“Bright Lights: Starring Carrie Fisher and Debbie Reynolds” wasn’t supposed to air until spring, but HBO moved up the documentary’s broadcast after its subjects died just a day apart.
How do you not consider that context while watching “Bright Lights,” which now premieres Saturday? Of course you can’t, but the 94-minute documentary, directed by Alex Bloom and Fisher Stevens, never needed the heartbreaking loss of Reynolds and Fisher to be compelling.
Fisher, 60, suffered a massive coronary on a flight from London to Los Angeles on Dec. 23 and died four days later. Reynolds, 84, was rushed to the hospital on Dec. 28 and died that day. The mother-daughter bond, so monumentally tested at various times during their 60 years together, was so strong, it made a kind of sense that their lives would end in the same week.
Although “Bright Lights” was filmed in 2015, it sometimes has an eerie valedictory quality — not just about Reynolds, but also about Fisher. Reynolds appears frail, even disoriented at times. At one point, she gamely shows up for an auction of part of her formidable collection of Hollywood memorabilia with half her face purple with bruises because she fell in the bathroom earlier that day.
The film is surprisingly revealing, given that its two subjects are playing for the audience. One is an octogenarian with a fixed smile, twinkling eyes and the voice and name of a woman who held her own at age 19, dancing and singing with Gene Kelly and Donald O’Connor in the film “Singin’ in the Rain.”
The other woman underwent a noticeable personality change at age 13 and a few years later wrestled with worldwide fame after she played Princess Leia in the first “Star Wars” film. Fisher battled drugs, alcoholism and mental illness all her life, but found her way out of the thicket through treatment and therapy and by pulling few punches.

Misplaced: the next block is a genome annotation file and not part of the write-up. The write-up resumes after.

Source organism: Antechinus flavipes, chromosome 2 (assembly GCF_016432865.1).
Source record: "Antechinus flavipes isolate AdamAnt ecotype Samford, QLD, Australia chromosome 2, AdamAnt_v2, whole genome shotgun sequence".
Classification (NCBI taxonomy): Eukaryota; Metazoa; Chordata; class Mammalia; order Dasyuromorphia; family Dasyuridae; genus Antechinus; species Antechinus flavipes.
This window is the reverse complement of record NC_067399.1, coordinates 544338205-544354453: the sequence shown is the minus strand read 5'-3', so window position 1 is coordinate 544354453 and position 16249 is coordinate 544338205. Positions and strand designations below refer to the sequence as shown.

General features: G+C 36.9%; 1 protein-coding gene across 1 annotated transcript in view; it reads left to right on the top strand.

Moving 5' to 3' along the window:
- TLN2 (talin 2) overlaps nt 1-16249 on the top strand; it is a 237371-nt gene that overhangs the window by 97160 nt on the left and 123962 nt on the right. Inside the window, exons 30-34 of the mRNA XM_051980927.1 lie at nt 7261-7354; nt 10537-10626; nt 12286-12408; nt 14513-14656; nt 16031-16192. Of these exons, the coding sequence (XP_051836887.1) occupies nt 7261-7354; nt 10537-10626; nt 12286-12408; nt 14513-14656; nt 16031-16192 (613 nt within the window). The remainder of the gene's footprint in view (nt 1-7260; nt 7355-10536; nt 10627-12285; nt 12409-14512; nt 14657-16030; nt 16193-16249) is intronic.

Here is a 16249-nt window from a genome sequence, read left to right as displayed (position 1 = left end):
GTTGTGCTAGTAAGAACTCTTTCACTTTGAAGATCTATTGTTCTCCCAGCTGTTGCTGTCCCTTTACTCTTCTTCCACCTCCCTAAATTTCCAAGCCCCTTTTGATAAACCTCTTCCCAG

“You know what would be so cool?” she asks rhetorically. “To get to the end of my personality and, like, lay in the sun.”
Some of the things Fisher says seem rehearsed, as if she’s trying to convince us of something. But we soon realize that her way of accepting who she is is to avoid filtering herself. She says what she wants, what she feels. She readily admits she has two basic moods, and she’s named them: “Roy” is her happy state, while “Pam” is the name she applies to her other pole, depression.
It is a performance, in a way, although not the kind of performance to which Reynolds defaulted: the perfect star, courtesy of MGM. Smile for the camera, even when your husband has dumped you for your best friend, Elizabeth Taylor, and you’re besieged by the press everywhere you go, even when your next husband gambles away his money and yours.
“Performing is her life,” Fisher says. “It feeds her in a way family cannot. That’s why we’ve always been frustrating” for Reynolds.
“Everything in me demands that my mother be as she always was,” Fisher says as she weighs the reality of her mother’s increasing frailty. “Even if that’s irritating.”
Seeing how close they are in the film, even while bantering, it’s hard to imagine how they survived for the decade when Fisher refused to have any contact with her mother. We can only guess at what drove Fisher to shut her mother off, but we see why reconciliation was inevitable.
“Just do what your mother says. It’s easier,” Reynolds deadpans.
Neither woman ever opted for “easier.” It may have made their relationship challenging, but it also made it unbreakable, right up to its Hollywood ending.
“Bright Lights: Starring Carrie Fisher and Debbie Reynolds” premieres at 8 p.m. Jan. 7 on HBO.